Military Trying To Get Ex-Servicemen To Join In War Effort
Posted October 19, 2001
FORT BRAGG — A U.S. official has confirmed that some American Special Forces troops are now on the ground in southern Afghanistan. The goal is to flush out Osama bin Laden. With the major role special forces will play in this fight, the military is trying to get ex-servicemen to rejoin.
The government source from the Pentagon gave no specifics about what military branch of Special Forces is involved. If it is Army, the soldiers would fall under the U.S. Special Operations Command at Fort Bragg.
Capable of going anywhere in the world, the Army's Special Forces are highly trained, light infantry units. Its soldiers have been involved in armed conflicts for more than 50 years, most recently seeing action in Operation Desert Storm.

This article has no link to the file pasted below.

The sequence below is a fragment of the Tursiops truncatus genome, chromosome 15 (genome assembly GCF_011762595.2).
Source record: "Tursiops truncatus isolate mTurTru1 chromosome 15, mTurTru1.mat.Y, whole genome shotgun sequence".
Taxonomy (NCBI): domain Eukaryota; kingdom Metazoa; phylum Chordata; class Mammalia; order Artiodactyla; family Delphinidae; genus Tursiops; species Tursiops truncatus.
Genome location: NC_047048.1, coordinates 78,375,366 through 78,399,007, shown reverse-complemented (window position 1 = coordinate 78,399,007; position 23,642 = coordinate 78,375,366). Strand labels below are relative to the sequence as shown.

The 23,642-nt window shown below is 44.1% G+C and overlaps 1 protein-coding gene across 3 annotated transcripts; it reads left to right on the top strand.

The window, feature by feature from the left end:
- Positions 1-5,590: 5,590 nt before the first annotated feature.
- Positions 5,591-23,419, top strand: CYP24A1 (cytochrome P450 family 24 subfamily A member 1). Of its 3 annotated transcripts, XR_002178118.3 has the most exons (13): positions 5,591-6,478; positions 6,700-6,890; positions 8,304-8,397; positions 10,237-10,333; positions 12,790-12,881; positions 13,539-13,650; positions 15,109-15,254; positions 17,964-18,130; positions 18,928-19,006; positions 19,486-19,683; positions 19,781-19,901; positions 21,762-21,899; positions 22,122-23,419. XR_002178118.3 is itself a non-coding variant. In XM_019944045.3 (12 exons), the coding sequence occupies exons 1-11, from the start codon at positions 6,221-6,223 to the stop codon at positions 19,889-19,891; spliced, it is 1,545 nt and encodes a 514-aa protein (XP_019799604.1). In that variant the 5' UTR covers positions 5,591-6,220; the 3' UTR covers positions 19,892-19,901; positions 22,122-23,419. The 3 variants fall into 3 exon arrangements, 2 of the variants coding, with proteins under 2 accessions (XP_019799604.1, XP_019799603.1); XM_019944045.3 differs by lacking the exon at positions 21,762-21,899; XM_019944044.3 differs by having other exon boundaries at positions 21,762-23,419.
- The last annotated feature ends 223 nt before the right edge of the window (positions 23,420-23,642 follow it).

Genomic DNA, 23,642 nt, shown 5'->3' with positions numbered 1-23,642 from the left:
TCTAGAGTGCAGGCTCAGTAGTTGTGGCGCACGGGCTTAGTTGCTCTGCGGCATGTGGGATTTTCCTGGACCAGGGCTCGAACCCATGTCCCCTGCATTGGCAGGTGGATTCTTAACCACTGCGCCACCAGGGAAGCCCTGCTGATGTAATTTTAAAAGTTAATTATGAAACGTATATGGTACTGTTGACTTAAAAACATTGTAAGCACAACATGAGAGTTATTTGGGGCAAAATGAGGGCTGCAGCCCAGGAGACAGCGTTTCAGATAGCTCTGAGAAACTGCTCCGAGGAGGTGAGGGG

Recognizable for wearing green berets, the Special Forces mission is broad.
Known as quiet professionals, the secretive soldiers are experts in foreign defense strategies, unconventional warfare, special reconnaissance, direct military action and counter-terrorism.
In a recent letter mailed to former green berets, the Army is asking them to rejoin. The letter says they could make an immediate impact on operational readiness.
Through the Prior Service Accession Program, the Army is targeting 1,200 Green Berets who have left in the last three years.
To rejoin, a green beret must meet certain qualifications and certifications. They also go through a refresher course. The entire acceptance process takes on average, about 60 days.
The 3rd and 7th Special Forces groups are stationed at Fort Bragg under the U.S. Special Operations Command. Shortly after the attacks of Sept. 11, Special Ops confirmed a deployment order for some of its troops, but would not and will not elaborate.
The Army also has Special Forces groups at Fort Campbell, Ky., and Fort Carson, Colo., in Utah and Alabama. They all fall under the U.S. Special Operations Command, headquartered at Fort Bragg.